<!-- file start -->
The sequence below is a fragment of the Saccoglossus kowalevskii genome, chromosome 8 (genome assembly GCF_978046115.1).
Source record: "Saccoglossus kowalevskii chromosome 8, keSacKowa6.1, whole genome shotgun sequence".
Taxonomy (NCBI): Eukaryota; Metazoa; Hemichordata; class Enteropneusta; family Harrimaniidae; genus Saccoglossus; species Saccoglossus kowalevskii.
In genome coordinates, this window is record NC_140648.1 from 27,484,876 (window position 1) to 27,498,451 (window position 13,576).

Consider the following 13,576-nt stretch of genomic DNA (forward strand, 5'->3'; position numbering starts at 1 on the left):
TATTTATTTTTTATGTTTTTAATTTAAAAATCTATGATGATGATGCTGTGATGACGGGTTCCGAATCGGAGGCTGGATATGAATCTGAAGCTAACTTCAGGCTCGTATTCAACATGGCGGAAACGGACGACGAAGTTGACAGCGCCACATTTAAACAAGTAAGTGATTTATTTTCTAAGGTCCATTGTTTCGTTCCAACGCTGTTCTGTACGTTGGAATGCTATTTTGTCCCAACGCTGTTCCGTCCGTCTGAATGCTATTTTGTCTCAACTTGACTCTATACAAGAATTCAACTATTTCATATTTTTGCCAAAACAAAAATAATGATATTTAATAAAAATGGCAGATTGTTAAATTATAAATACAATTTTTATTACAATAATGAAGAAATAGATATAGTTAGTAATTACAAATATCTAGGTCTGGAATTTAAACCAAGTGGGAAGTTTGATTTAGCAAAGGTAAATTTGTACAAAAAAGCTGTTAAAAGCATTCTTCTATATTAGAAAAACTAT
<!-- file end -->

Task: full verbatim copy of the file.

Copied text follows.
The sequence below is a fragment of the Saccoglossus kowalevskii genome, chromosome 8 (genome assembly GCF_978046115.1).
Source record: "Saccoglossus kowalevskii chromosome 8, keSacKowa6.1, whole genome shotgun sequence".
Taxonomy (NCBI): Eukaryota; Metazoa; Hemichordata; class Enteropneusta; family Harrimaniidae; genus Saccoglossus; species Saccoglossus kowalevskii.
In genome coordinates, this window is record NC_140648.1 from 27,484,876 (window position 1) to 27,498,451 (window position 13,576).

Consider the following 13,576-nt stretch of genomic DNA (forward strand, 5'->3'; position numbering starts at 1 on the left):
TATTTATTTTTTATGTTTTTAATTTAAAAATCTATGATGATGATGCTGTGATGACGGGTTCCGAATCGGAGGCTGGATATGAATCTGAAGCTAACTTCAGGCTCGTATTCAACATGGCGGAAACGGACGACGAAGTTGACAGCGCCACATTTAAACAAGTAAGTGATTTATTTTCTAAGGTCCATTGTTTCGTTCCAACGCTGTTCTGTACGTTGGAATGCTATTTTGTCCCAACGCTGTTCCGTCCGTCTGAATGCTATTTTGTCTCAACTTGACTCTATACAAGAATTCAACTATTTCATATTTTTGCCAAAACAAAAATAATGATATTTAATAAAAATGGCAGATTGTTAAATTATAAATACAATTTTTATTACAATAATGAAGAAATAGATATAGTTAGTAATTACAAATATCTAGGTCTGGAATTTAAACCAAGTGGGAAGTTTGATTTAGCAAAGGTAAATTTGTACAAAAAAGCTGTTAAAAGCATTCTTCTATATTAGAAAAACTAT